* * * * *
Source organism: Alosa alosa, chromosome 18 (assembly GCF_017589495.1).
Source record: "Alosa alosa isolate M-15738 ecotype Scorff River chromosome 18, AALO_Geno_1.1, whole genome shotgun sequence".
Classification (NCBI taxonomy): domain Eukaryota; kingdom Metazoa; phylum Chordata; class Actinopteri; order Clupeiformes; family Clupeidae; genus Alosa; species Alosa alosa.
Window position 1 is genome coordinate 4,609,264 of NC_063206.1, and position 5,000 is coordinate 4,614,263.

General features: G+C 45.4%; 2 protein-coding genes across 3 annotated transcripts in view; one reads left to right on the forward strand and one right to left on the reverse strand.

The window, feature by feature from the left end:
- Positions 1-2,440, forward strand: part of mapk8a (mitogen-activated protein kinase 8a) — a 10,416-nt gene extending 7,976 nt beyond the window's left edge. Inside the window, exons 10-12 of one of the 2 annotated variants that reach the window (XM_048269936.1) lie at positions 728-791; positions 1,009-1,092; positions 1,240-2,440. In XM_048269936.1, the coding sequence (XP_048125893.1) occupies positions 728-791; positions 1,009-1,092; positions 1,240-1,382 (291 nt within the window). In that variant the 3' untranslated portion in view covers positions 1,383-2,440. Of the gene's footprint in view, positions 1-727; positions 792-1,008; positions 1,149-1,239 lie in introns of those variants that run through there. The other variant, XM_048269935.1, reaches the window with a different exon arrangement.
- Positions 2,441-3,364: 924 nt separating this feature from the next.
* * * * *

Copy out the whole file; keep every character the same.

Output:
Source organism: Alosa alosa, chromosome 18 (assembly GCF_017589495.1).
Source record: "Alosa alosa isolate M-15738 ecotype Scorff River chromosome 18, AALO_Geno_1.1, whole genome shotgun sequence".
Classification (NCBI taxonomy): domain Eukaryota; kingdom Metazoa; phylum Chordata; class Actinopteri; order Clupeiformes; family Clupeidae; genus Alosa; species Alosa alosa.
Window position 1 is genome coordinate 4,609,264 of NC_063206.1, and position 5,000 is coordinate 4,614,263.

General features: G+C 45.4%; 2 protein-coding genes across 3 annotated transcripts in view; one reads left to right on the forward strand and one right to left on the reverse strand.

The window, feature by feature from the left end:
- Positions 1-2,440, forward strand: part of mapk8a (mitogen-activated protein kinase 8a) — a 10,416-nt gene extending 7,976 nt beyond the window's left edge. Inside the window, exons 10-12 of one of the 2 annotated variants that reach the window (XM_048269936.1) lie at positions 728-791; positions 1,009-1,092; positions 1,240-2,440. In XM_048269936.1, the coding sequence (XP_048125893.1) occupies positions 728-791; positions 1,009-1,092; positions 1,240-1,382 (291 nt within the window). In that variant the 3' untranslated portion in view covers positions 1,383-2,440. Of the gene's footprint in view, positions 1-727; positions 792-1,008; positions 1,149-1,239 lie in introns of those variants that run through there. The other variant, XM_048269935.1, reaches the window with a different exon arrangement.
- Positions 2,441-3,364: 924 nt separating this feature from the next.